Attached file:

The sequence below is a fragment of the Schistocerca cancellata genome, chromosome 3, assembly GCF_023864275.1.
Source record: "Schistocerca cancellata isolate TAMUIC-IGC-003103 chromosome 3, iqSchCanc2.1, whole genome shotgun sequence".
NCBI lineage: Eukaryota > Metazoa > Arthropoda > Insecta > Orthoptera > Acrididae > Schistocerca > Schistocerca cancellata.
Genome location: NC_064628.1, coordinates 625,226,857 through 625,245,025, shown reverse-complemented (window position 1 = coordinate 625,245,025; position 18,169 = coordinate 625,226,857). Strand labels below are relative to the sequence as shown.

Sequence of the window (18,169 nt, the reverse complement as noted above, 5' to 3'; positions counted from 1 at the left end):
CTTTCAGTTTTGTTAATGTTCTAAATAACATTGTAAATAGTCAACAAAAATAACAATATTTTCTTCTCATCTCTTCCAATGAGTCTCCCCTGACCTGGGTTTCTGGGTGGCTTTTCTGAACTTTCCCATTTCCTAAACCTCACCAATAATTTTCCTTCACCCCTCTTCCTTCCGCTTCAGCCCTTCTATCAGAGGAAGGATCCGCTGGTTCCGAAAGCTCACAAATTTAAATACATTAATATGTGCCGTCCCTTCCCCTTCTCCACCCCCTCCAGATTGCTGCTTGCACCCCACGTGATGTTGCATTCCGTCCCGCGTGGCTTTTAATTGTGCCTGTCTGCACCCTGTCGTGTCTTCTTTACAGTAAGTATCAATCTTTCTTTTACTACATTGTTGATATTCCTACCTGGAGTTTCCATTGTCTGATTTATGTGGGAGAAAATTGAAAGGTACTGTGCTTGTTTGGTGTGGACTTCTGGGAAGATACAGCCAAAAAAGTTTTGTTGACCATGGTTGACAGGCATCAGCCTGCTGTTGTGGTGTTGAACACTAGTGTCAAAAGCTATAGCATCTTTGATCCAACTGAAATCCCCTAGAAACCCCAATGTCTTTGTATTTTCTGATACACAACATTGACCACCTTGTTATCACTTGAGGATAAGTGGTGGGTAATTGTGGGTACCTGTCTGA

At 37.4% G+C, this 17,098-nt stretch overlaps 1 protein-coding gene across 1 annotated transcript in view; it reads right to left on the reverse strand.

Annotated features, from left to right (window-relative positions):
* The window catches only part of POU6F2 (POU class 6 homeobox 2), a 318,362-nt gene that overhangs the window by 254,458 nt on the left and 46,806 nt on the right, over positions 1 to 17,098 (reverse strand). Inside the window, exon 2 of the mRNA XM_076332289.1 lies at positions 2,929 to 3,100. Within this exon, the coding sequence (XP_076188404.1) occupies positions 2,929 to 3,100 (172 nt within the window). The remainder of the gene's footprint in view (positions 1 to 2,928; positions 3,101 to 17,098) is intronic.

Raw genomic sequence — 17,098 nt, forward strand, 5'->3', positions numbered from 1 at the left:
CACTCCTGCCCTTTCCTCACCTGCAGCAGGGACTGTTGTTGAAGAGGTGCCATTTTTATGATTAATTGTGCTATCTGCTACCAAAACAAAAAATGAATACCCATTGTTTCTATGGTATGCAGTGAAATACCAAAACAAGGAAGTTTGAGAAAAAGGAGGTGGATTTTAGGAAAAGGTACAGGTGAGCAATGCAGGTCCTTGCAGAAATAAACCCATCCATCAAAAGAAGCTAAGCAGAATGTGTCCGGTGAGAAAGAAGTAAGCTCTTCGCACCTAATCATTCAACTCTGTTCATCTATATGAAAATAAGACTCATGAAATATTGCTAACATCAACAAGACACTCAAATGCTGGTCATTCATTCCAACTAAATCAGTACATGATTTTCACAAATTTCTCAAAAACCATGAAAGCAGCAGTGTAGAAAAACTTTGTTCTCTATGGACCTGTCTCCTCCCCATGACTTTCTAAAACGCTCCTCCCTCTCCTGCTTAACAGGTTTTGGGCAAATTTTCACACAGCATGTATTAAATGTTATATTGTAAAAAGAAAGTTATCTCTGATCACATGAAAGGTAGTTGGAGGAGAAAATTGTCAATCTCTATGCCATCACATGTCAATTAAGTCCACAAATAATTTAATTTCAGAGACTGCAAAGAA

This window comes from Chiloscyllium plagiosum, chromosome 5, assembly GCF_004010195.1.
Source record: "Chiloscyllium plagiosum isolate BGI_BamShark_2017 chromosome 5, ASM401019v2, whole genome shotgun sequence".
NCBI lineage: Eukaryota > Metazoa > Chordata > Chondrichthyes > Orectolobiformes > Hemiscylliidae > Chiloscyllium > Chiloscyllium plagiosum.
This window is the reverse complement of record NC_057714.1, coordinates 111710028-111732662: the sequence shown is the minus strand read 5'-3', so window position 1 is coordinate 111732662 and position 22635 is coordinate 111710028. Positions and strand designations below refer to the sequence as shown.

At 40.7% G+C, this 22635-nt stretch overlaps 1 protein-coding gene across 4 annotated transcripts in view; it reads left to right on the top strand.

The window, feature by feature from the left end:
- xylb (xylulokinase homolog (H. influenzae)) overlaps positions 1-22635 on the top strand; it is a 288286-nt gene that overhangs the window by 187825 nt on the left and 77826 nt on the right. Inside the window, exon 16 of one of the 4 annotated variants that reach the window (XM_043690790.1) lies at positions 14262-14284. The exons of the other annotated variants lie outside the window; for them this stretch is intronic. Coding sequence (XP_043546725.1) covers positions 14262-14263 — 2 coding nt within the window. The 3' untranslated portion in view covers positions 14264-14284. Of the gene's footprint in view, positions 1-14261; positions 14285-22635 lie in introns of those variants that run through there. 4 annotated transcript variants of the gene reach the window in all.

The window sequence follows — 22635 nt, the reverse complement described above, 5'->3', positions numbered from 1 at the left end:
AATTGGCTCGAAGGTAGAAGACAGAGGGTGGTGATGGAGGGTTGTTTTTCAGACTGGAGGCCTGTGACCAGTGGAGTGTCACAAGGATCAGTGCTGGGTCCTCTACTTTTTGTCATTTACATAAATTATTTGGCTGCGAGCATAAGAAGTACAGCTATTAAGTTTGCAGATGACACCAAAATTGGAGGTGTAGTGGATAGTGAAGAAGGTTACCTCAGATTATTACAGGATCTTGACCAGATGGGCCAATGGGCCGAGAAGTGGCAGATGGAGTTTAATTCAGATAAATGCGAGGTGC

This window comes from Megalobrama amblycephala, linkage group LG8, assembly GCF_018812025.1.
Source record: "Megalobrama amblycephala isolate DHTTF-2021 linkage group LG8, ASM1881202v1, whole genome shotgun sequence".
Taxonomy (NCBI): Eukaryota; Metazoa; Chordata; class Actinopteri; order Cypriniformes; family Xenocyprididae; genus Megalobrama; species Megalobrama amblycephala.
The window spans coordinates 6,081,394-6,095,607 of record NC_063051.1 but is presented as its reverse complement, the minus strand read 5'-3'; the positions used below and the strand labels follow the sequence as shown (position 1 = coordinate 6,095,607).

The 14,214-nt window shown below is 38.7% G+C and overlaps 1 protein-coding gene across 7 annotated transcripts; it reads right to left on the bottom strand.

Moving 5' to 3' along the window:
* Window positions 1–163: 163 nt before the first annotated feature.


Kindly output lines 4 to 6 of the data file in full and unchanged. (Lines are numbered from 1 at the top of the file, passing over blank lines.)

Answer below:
Genome location: NC_064628.1, coordinates 625,226,857 through 625,245,025, shown reverse-complemented (window position 1 = coordinate 625,245,025; position 18,169 = coordinate 625,226,857). Strand labels below are relative to the sequence as shown.

Sequence of the window (18,169 nt, the reverse complement as noted above, 5' to 3'; positions counted from 1 at the left end):
CTTTCAGTTTTGTTAATGTTCTAAATAACATTGTAAATAGTCAACAAAAATAACAATATTTTCTTCTCATCTCTTCCAATGAGTCTCCCCTGACCTGGGTTTCTGGGTGGCTTTTCTGAACTTTCCCATTTCCTAAACCTCACCAATAATTTTCCTTCACCCCTCTTCCTTCCGCTTCAGCCCTTCTATCAGAGGAAGGATCCGCTGGTTCCGAAAGCTCACAAATTTAAATACATTAATATGTGCCGTCCCTTCCCCTTCTCCACCCCCTCCAGATTGCTGCTTGCACCCCACGTGATGTTGCATTCCGTCCCGCGTGGCTTTTAATTGTGCCTGTCTGCACCCTGTCGTGTCTTCTTTACAGTAAGTATCAATCTTTCTTTTACTACATTGTTGATATTCCTACCTGGAGTTTCCATTGTCTGATTTATGTGGGAGAAAATTGAAAGGTACTGTGCTTGTTTGGTGTGGACTTCTGGGAAGATACAGCCAAAAAAGTTTTGTTGACCATGGTTGACAGGCATCAGCCTGCTGTTGTGGTGTTGAACACTAGTGTCAAAAGCTATAGCATCTTTGATCCAACTGAAATCCCCTAGAAACCCCAATGTCTTTGTATTTTCTGATACACAACATTGACCACCTTGTTATCACTTGAGGATAAGTGGTGGGTAATTGTGGGTACCTGTCTGA